October 9, 2009

Vanderbilt kicks off 2009 Community Giving campaign

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Tiffany Davis, right, talks with Joe Fisher at the recent kickoff of Vanderbilt’s Community Giving Campaign. Davis was among several who have been helped by the campaign to speak at the event. (Mary Donaldson)

Vanderbilt kicks off 2009 Community Giving campaign

Gwen Cockrell put it simply, but powerfully, to the nearly 400 Vanderbilt departmental coordinators gathered recently to kick off the 2009 Community Giving campaign.

“Sometimes it's just peaches and cream, and then life just shows up,” she said. A single mother of four children, Cockrell said she lived on the streets for 10 years, but turned her life around after being helped by Magdalene House, a two-year residential community for women with a history of prostitution and drug addiction. Founded by Vanderbilt's The Rev. Becca Stevens, the organization is funded in part by the United Way of Metropolitan Nashville.

The kickoff was emceed by Joe Fisher, voice of the Vanderbilt Commodores, and featured stories about how each of the four federations help not only the community, but Vanderbilt employees and programs as well.

Vanderbilt's Community Giving Campaign has raised $1 million over each of the past three years with the proceeds going to each of the four designated federations — United Way of Metropolitan Nashville, Community Health Charities, Community Shares and Nashville Alliance for Public Education.

Cockrell and Stevens, representing the Magdalene House and the United Way, were joined at the kick off by representatives from the Lupus Foundation (under the Community Health Charities umbrella); Vanderbilt's Center for Health Services (supported by Community Shares of Tennessee); and Harris-Hillman School, a Pencil Partner with Vanderbilt for more than 23 years, supported by the Nashville Alliance for Public Education.

“Magdalene House provided me with extensive help,” Cockrell said. “The program was truly a blessing. It's my foundation.”

She now works two jobs to support her family, and volunteers at Magdalene House to help others.

2009 Vanderbilt Campaign chairs David Williams, vice chancellor for University Affairs and Athletics, and his wife, Gail Carr Williams, associate director of Community Engagement, joined Jeff Balser, M.D., vice chancellor for Health Affairs and dean of Vanderbilt University School of Medicine, in welcoming the volunteers.

“There is no doubt the campaign is making an impact in our community,” Balser said. “In the midst of economic downturn, Vanderbilt's dedication to community remains strong. And we're even more needed than before.”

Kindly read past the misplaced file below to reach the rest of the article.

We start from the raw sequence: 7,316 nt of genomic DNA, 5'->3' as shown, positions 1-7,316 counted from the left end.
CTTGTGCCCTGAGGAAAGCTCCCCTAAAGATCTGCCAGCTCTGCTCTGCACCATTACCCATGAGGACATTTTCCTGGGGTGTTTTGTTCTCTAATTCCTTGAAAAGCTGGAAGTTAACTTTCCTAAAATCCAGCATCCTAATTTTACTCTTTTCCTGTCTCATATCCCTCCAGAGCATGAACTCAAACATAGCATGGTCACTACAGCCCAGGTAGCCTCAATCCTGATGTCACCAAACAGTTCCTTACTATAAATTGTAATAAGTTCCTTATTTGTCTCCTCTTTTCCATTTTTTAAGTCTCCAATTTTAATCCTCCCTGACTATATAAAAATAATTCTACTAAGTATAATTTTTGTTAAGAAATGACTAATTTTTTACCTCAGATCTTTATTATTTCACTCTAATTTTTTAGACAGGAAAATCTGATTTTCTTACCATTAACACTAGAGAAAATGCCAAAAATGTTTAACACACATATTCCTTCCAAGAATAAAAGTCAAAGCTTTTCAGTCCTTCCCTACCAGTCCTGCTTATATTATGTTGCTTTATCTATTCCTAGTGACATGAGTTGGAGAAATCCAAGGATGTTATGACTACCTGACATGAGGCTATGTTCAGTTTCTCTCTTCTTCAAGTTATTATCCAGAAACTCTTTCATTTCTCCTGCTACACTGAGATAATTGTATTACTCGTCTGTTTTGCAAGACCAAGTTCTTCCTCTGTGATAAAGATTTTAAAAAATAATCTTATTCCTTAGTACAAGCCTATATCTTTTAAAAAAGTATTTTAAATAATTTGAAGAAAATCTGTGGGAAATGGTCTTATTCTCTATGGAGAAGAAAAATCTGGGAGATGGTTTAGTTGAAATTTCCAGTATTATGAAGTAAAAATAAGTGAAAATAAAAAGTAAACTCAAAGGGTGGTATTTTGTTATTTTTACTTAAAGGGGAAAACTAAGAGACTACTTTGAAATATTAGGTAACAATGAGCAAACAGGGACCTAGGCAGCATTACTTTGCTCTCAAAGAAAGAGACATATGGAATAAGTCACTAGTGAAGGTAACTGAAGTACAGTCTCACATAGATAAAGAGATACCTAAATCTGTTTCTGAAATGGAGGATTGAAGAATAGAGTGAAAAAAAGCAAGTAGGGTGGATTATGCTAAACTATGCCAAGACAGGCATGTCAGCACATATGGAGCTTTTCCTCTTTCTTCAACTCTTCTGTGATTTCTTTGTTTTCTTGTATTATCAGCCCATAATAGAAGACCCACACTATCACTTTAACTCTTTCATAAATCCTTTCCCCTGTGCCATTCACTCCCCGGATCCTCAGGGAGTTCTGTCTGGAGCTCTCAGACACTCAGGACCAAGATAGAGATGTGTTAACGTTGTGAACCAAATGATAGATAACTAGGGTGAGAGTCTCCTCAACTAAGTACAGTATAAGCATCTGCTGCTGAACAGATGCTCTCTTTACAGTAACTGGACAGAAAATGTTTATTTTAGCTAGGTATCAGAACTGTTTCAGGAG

Tiffany Davis, diagnosed with Lupus when she was 9, spoke on behalf of the Lupus Foundation, which uses money from Community Health Charities to fund support programs and educational conferences for newly diagnosed individuals.

“A lot of people don't know what lupus is,” she told the group. “But there are 1 million people living with lupus in the United States.”

Barbara Clinton, director of the Vanderbilt Center for Health Services, said the center receives money from Community Shares to offer programs like STEP, a grassroots organization interested in environmental issues.
The program links students to communities dealing with environmental problems.

And Robbie Hampton, principal of Harris-Hillman School, spoke to the group on behalf of the Nashville Alliance for Public Education, along with Susan Hickman, whose 11-year-old daughter, Shelby, has attended Harris-Hillman since she was 3.

The Alliance provided Harris-Hillman with $8,000 last year — money used to buy specialized equipment needed to serve its students who have severe multiple disabilities.

Over the coming weeks, departmental coordinators will be connecting with each of Vanderbilt's 23,000 employees, asking each to make his or her own personal contribution, which can be done through payroll deduction, cash or check, credit card or direct bill. Online giving is encouraged at www.vanderbilt.edu/communitygiving. The campaign ends Nov. 5.

“The No. 1 reason people don't give is because they're not asked,” said Sandra Robinson, director of internal campaigns. “All the little pieces put together make a big difference.”